Maternal vaccination: a review of current evidence and recommendations

Melanie Etti*, Anna Calvert, Eva Galiza, Suzy Lim, Asma Khalil, Kirsty Le Doare, Paul T. Heath

*Corresponding author for this work

Research output: Contribution to journalReview articlepeer-review


Maternal vaccination is an effective means of protecting pregnant women, their fetuses, and infants from vaccine-preventable infections. Despite the availability of sufficient safety data to support the use of vaccines during pregnancy, maternal immunization remains an underutilized method of disease prevention, often because of concerns from both healthcare providers and pregnant women about vaccine safety. Such concerns have been reflected in the low uptake of the COVID-19 vaccine among pregnant women seen in many parts of the world. Here, we present an update of the current recommendations for the use of vaccines during pregnancy, including the evidence supporting the use of novel vaccine platforms. We also provide an overview of the data supporting the use of COVID-19 vaccines in pregnancy and an update of the status of vaccines that are currently under development for use in pregnant women.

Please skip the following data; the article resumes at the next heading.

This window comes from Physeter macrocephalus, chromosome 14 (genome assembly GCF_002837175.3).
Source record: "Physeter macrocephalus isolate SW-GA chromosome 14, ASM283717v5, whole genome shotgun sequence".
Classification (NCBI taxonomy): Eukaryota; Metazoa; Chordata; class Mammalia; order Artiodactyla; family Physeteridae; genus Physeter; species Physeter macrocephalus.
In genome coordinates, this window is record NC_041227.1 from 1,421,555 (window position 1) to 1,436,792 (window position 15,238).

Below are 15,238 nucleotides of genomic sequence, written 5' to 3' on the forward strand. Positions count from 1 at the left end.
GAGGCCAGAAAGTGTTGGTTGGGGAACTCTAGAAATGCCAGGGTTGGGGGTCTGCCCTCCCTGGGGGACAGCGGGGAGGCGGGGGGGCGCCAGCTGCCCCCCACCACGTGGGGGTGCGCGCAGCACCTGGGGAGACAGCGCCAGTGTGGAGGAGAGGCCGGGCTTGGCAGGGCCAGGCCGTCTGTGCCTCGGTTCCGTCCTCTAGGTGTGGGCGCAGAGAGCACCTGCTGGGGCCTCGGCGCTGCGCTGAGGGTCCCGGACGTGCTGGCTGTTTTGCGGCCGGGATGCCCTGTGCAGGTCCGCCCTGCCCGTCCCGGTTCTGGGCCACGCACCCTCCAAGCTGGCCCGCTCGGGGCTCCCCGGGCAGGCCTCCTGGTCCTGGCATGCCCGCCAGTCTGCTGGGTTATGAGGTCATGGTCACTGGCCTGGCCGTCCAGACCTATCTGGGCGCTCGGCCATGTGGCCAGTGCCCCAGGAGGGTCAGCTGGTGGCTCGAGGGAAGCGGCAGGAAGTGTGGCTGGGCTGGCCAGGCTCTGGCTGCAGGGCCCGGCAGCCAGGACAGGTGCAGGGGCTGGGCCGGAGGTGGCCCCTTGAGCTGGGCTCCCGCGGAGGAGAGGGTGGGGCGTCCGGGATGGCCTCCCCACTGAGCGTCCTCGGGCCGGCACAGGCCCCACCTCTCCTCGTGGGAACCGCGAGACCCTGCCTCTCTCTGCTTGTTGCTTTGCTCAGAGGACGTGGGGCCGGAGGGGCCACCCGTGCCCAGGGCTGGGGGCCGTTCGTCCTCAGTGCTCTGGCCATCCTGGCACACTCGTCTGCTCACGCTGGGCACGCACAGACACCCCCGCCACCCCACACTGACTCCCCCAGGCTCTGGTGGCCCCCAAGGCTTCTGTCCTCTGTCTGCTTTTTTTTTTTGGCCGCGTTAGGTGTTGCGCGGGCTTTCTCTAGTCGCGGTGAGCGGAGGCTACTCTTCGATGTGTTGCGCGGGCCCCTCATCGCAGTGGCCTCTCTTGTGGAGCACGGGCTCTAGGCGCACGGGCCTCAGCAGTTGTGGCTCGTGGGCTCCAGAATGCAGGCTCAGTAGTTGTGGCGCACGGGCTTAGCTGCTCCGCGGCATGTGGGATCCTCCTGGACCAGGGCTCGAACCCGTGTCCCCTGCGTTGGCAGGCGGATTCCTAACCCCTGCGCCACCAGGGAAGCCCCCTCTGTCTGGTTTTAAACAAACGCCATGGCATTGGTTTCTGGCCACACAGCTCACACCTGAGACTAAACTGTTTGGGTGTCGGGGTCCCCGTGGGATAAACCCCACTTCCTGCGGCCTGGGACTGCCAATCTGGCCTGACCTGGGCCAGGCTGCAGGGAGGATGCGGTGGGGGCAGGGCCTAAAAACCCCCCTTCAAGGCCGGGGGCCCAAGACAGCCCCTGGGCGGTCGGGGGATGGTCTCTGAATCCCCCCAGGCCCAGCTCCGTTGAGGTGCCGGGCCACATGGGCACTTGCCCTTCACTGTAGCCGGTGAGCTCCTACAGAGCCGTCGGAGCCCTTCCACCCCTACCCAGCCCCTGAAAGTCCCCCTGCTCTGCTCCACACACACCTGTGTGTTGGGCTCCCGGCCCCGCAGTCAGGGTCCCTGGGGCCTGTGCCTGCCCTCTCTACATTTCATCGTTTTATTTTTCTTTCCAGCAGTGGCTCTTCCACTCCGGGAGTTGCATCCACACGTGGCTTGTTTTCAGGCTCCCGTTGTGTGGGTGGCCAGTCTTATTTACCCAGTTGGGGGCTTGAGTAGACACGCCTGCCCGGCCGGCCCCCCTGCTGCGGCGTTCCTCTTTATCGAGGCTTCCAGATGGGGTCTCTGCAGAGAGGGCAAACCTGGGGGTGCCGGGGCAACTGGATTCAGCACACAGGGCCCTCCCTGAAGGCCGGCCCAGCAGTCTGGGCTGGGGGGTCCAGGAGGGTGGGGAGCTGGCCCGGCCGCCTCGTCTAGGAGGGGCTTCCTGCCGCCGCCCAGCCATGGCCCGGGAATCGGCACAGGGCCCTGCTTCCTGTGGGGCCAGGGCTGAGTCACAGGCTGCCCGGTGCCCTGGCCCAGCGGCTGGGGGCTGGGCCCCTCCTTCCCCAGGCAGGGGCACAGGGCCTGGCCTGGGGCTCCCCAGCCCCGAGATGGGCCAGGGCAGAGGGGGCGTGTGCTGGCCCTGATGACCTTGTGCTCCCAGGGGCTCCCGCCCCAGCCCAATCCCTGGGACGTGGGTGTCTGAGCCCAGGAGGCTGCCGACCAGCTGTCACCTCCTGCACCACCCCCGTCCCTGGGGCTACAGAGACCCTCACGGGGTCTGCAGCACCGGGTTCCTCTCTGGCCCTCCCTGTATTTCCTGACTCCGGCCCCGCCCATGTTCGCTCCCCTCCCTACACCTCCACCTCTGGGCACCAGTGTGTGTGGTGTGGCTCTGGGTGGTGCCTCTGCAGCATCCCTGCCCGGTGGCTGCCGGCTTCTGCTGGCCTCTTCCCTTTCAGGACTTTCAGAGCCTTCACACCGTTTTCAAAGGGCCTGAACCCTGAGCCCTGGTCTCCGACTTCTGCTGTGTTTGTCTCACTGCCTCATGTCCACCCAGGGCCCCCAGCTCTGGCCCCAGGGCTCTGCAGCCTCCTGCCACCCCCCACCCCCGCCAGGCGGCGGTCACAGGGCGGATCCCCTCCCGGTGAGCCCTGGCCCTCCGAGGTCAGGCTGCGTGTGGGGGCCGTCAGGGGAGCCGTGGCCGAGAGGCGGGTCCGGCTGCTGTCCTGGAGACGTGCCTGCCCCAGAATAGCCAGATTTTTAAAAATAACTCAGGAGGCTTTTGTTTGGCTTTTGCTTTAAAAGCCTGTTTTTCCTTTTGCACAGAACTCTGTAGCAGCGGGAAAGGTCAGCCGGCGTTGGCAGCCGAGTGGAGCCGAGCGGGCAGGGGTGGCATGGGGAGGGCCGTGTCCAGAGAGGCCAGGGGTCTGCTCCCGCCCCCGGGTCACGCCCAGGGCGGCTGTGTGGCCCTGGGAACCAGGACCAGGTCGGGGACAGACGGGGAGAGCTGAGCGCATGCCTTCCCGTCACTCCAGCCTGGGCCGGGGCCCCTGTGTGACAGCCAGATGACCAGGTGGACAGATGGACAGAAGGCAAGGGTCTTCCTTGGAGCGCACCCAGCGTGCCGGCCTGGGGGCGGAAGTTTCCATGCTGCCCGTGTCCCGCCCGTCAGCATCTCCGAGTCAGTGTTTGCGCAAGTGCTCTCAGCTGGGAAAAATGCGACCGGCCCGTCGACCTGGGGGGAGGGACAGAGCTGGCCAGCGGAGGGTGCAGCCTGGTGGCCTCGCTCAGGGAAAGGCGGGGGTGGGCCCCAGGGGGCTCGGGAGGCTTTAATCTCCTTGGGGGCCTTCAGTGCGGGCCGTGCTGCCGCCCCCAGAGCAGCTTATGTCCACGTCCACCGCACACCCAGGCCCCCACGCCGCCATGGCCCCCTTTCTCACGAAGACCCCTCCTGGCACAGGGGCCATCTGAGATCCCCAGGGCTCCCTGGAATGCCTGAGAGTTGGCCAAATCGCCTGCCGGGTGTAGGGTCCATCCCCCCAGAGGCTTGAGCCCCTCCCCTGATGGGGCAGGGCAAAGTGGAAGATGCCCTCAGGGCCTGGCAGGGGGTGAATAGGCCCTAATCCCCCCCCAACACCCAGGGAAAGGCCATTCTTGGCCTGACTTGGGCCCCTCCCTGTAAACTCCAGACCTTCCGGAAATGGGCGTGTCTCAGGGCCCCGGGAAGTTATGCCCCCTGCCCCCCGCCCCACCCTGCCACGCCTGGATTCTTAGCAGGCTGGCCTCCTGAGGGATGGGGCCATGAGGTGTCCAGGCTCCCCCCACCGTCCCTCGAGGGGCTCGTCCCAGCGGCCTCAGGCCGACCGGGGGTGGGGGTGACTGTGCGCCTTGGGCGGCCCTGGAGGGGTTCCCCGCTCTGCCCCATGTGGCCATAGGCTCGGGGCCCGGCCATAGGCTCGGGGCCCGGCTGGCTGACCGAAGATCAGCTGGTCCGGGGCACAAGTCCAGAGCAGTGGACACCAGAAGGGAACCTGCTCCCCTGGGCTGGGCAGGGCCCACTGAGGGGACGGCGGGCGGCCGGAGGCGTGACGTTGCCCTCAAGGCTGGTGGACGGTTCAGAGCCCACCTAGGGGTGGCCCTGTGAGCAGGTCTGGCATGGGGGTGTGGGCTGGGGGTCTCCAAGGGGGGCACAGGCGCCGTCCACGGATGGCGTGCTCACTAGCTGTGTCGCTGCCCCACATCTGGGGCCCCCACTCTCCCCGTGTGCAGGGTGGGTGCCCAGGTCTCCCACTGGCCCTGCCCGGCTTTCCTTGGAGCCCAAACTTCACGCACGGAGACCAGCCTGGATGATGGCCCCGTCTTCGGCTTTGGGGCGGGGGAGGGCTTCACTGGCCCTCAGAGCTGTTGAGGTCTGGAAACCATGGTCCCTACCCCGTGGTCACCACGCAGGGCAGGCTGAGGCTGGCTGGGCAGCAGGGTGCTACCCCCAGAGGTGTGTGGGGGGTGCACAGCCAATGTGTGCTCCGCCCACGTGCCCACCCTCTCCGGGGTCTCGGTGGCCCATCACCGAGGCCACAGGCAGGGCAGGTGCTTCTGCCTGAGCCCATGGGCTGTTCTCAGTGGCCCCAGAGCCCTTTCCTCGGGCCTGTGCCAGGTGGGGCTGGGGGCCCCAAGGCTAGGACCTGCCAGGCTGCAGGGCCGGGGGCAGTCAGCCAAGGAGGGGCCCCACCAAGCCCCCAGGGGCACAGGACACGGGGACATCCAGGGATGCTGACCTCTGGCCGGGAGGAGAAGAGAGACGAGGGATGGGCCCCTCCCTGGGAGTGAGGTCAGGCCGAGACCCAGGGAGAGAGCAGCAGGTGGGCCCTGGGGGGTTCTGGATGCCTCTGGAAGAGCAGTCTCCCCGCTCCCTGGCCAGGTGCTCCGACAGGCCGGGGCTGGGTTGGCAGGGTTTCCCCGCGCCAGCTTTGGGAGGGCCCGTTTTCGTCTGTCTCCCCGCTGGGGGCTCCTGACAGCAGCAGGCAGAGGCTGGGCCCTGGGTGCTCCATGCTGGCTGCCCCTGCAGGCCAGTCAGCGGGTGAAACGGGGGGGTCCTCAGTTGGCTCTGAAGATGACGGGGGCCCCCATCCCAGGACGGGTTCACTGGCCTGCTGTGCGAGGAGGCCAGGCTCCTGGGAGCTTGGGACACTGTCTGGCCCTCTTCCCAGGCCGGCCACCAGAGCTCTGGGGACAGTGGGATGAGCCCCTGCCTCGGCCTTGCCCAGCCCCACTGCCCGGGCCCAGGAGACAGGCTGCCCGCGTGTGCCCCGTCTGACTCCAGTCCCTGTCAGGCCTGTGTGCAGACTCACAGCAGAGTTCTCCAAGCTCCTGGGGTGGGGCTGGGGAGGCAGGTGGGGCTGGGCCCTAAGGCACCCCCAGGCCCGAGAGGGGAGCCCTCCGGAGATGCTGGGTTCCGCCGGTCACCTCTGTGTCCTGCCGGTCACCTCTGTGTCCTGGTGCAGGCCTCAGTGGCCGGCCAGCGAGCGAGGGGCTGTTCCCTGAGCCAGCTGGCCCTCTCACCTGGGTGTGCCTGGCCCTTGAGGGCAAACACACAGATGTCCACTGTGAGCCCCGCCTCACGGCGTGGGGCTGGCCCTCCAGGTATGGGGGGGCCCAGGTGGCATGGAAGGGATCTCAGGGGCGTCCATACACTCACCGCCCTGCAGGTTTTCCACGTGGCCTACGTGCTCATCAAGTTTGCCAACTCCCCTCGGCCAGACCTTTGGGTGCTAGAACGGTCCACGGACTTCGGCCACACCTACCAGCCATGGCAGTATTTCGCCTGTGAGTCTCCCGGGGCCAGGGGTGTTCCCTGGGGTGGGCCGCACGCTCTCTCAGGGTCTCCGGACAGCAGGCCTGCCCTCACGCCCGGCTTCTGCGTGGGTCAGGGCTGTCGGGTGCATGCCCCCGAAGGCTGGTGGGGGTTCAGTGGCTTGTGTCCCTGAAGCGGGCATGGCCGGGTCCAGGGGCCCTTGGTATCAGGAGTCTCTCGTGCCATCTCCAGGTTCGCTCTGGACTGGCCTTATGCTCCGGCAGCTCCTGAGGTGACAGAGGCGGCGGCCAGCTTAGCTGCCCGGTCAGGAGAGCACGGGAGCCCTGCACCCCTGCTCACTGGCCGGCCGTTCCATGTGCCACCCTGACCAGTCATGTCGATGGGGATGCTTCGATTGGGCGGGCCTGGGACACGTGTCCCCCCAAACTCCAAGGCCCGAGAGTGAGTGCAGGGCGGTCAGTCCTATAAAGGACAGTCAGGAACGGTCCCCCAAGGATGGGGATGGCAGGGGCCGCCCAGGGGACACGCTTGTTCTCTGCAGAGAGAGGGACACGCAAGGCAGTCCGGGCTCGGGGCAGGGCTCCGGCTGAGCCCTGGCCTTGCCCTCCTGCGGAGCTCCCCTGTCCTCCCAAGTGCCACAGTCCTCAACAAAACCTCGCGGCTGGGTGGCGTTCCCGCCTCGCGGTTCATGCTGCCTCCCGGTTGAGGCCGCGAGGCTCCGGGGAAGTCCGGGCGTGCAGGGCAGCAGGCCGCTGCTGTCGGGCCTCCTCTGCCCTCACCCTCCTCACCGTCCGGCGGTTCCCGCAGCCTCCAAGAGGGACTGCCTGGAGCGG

Original languageEnglish
Pages (from-to)459-474
Number of pages16
JournalAmerican Journal of Obstetrics and Gynecology
Issue number4
Publication statusPublished - Apr 2022
Externally publishedYes

Bibliographical note

Funding Information:
P.T.H. reports grant funding to his institution from vaccine manufacturers, including Pfizer, Novavax, and Minervax. The other authors report no conflict of interest.

Publisher Copyright:
© 2021 Elsevier Inc.


  • COVID-19 vaccination
  • immunogenicity
  • maternal vaccination
  • neonates
  • safety


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